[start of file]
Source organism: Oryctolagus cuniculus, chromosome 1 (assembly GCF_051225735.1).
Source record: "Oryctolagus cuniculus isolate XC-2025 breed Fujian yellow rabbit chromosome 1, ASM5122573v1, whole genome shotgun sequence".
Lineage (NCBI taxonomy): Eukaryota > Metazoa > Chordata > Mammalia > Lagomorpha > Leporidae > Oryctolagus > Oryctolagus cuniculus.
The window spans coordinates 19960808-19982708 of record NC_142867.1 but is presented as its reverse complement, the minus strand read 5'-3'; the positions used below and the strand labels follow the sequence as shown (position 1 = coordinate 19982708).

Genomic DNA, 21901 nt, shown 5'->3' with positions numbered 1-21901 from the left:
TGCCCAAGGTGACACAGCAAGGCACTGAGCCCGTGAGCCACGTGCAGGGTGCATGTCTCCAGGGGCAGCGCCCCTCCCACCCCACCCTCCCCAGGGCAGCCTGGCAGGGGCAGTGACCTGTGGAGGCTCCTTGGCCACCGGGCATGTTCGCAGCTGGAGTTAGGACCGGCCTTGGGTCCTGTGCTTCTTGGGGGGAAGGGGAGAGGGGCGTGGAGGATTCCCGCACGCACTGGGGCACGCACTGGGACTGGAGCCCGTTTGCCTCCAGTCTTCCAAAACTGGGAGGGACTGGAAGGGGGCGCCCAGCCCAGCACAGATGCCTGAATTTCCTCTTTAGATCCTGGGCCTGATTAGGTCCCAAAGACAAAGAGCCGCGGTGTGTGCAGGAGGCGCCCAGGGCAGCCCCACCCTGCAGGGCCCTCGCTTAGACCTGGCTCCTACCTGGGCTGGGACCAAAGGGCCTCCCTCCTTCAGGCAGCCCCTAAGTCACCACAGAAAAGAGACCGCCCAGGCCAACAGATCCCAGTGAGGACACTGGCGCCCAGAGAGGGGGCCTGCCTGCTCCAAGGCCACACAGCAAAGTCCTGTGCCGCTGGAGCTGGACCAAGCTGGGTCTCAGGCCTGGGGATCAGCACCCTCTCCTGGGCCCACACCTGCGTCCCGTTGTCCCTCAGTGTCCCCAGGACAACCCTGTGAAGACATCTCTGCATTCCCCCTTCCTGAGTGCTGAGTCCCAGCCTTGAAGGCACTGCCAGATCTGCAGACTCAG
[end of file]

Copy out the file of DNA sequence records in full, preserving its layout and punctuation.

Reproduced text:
Source organism: Oryctolagus cuniculus, chromosome 1 (assembly GCF_051225735.1).
Source record: "Oryctolagus cuniculus isolate XC-2025 breed Fujian yellow rabbit chromosome 1, ASM5122573v1, whole genome shotgun sequence".
Lineage (NCBI taxonomy): Eukaryota > Metazoa > Chordata > Mammalia > Lagomorpha > Leporidae > Oryctolagus > Oryctolagus cuniculus.
The window spans coordinates 19960808-19982708 of record NC_142867.1 but is presented as its reverse complement, the minus strand read 5'-3'; the positions used below and the strand labels follow the sequence as shown (position 1 = coordinate 19982708).

Genomic DNA, 21901 nt, shown 5'->3' with positions numbered 1-21901 from the left:
TGCCCAAGGTGACACAGCAAGGCACTGAGCCCGTGAGCCACGTGCAGGGTGCATGTCTCCAGGGGCAGCGCCCCTCCCACCCCACCCTCCCCAGGGCAGCCTGGCAGGGGCAGTGACCTGTGGAGGCTCCTTGGCCACCGGGCATGTTCGCAGCTGGAGTTAGGACCGGCCTTGGGTCCTGTGCTTCTTGGGGGGAAGGGGAGAGGGGCGTGGAGGATTCCCGCACGCACTGGGGCACGCACTGGGACTGGAGCCCGTTTGCCTCCAGTCTTCCAAAACTGGGAGGGACTGGAAGGGGGCGCCCAGCCCAGCACAGATGCCTGAATTTCCTCTTTAGATCCTGGGCCTGATTAGGTCCCAAAGACAAAGAGCCGCGGTGTGTGCAGGAGGCGCCCAGGGCAGCCCCACCCTGCAGGGCCCTCGCTTAGACCTGGCTCCTACCTGGGCTGGGACCAAAGGGCCTCCCTCCTTCAGGCAGCCCCTAAGTCACCACAGAAAAGAGACCGCCCAGGCCAACAGATCCCAGTGAGGACACTGGCGCCCAGAGAGGGGGCCTGCCTGCTCCAAGGCCACACAGCAAAGTCCTGTGCCGCTGGAGCTGGACCAAGCTGGGTCTCAGGCCTGGGGATCAGCACCCTCTCCTGGGCCCACACCTGCGTCCCGTTGTCCCTCAGTGTCCCCAGGACAACCCTGTGAAGACATCTCTGCATTCCCCCTTCCTGAGTGCTGAGTCCCAGCCTTGAAGGCACTGCCAGATCTGCAGACTCAG